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Articles: Financial Services

Michael R. Nelson, a professor of internet studies at Georgetown University and former White House staffer, will deliver at keynote speech at UBTech 2016 in Las Vegas.

Michael R. Nelson, a professor of internet studies at Georgetown University, says innovation is about much more than just a good idea. It requires finding new ways to combine existing ideas, products and services into something that people will want. At the heart of that process is collaboration.

The U.S. experienced a decrease in million-dollar donations in 2014. (Click to enlarge)

At least 1,831 gifts of $1 million or more—a total of $24.5 billion—were given to charity across eight international regions in 2014, with higher education remaining the top recipient.

Yet it’s a decrease from 2013, when 1,995 donations worth $26.3 billion were reported.

Most colleges and universities will continue to face financial hurdles, and although there is much crossover, certain issues will be more or less of a concern based on the size of the university and its student population. One thing is true across the board: Student expectations are changing.

A sampling of responses to UB's Look Ahead surveys of campus leaders. (Click to enlarge infographic)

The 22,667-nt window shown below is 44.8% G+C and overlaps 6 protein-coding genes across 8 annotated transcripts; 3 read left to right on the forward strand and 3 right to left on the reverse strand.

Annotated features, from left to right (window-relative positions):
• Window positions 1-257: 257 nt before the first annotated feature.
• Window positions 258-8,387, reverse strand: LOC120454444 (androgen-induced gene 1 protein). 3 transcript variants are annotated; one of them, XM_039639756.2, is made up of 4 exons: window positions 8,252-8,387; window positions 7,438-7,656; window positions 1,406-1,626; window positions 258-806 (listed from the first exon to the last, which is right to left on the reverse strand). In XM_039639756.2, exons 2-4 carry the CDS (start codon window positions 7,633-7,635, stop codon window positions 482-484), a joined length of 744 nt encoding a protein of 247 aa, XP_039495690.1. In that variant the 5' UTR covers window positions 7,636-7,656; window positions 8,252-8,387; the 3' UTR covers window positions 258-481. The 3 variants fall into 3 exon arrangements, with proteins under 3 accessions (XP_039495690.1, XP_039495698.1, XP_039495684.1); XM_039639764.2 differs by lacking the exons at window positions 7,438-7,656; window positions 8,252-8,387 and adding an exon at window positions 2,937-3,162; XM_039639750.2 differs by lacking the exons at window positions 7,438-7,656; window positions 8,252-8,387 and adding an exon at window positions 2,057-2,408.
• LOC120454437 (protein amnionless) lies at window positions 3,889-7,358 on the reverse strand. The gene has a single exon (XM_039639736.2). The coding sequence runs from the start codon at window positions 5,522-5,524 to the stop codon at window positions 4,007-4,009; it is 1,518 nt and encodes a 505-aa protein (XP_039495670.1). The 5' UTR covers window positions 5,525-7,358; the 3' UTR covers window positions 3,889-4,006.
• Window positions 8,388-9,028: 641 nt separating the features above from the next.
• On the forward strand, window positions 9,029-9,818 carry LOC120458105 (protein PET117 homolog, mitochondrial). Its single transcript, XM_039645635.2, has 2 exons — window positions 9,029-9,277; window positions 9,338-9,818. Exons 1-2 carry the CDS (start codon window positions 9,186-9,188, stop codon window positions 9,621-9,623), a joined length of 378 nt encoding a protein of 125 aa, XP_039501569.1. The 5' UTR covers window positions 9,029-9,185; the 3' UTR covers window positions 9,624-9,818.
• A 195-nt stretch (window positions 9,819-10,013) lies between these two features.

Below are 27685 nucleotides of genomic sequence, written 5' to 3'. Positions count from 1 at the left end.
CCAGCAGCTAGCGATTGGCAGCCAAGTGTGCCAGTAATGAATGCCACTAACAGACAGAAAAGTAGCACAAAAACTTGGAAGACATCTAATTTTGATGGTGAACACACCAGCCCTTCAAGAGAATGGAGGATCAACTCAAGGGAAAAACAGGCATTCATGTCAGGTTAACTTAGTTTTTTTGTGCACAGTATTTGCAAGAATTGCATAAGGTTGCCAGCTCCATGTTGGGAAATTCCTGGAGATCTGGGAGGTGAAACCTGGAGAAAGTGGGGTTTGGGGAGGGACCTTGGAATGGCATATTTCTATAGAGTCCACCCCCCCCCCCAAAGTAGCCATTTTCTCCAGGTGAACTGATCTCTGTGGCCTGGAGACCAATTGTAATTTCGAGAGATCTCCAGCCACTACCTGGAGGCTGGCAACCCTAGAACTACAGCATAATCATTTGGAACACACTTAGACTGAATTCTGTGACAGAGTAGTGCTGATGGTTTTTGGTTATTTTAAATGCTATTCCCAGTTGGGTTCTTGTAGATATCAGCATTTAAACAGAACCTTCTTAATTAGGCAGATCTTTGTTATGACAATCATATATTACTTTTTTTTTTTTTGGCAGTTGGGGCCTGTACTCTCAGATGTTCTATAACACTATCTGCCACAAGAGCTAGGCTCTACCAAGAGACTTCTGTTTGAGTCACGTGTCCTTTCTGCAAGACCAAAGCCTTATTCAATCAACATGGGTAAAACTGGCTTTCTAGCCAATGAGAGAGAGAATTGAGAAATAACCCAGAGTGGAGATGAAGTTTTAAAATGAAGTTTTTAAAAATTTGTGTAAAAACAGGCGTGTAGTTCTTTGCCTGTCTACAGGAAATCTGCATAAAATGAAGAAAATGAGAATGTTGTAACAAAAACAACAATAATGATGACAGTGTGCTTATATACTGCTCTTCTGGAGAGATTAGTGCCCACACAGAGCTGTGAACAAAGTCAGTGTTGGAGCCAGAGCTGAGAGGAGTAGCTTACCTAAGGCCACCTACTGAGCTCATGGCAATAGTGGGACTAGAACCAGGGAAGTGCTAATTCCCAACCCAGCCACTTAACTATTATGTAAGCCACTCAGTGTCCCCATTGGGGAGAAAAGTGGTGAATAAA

As we ring in 2016, higher education leaders have much to look forward to as well as, of course, much work to be done. Outlook 2016 is UB’s second annual special issue aimed at providing insight on the major trends expected to impact campus leaders in the year to come.

A new book by Melinda Lewis and William Elliott shows how current aid models contribute to inequality, and discusses a number of promising alternatives.

Higher education is supposed to be a critical first step on the ladder that leads to economic mobility. But William Elliott and Melinda Lewis say that students often leave school with debilitating debt that delays or even prevents any upward climb on that ladder.

Students at California’s Santa Clara University are tapping their campus cards for various on-campus services instead of swiping, with the use of NFC technology. With convenience and efficiency as key drivers, the university plans to transition its NFC offerings to include mobile devices within the next couple of years.

Campus cards accomplish many tasks—from purchasing meals and vending machine snacks to unlocking dorm rooms and other campus facilities. A growing number of colleges and universities now offer even greater convenience, having replaced less-secure swipe cards with “contactless” cards and mobile devices that perform the same functions.

Effective student success initiatives begin long before that first day of classes and often continue beyond graduation. The colleges and universities highlighted in the third round of UB’s national Models of Excellence awards program demonstrate a commitment to that holistic experience.

Mary Piccioli is an enrollment management consultant at Scannell & Kurz.

With freshman discount rates once again on the rise, it will be more important than ever for institutions to review whether their methodologies for developing a budget for financial aid are sufficiently robust.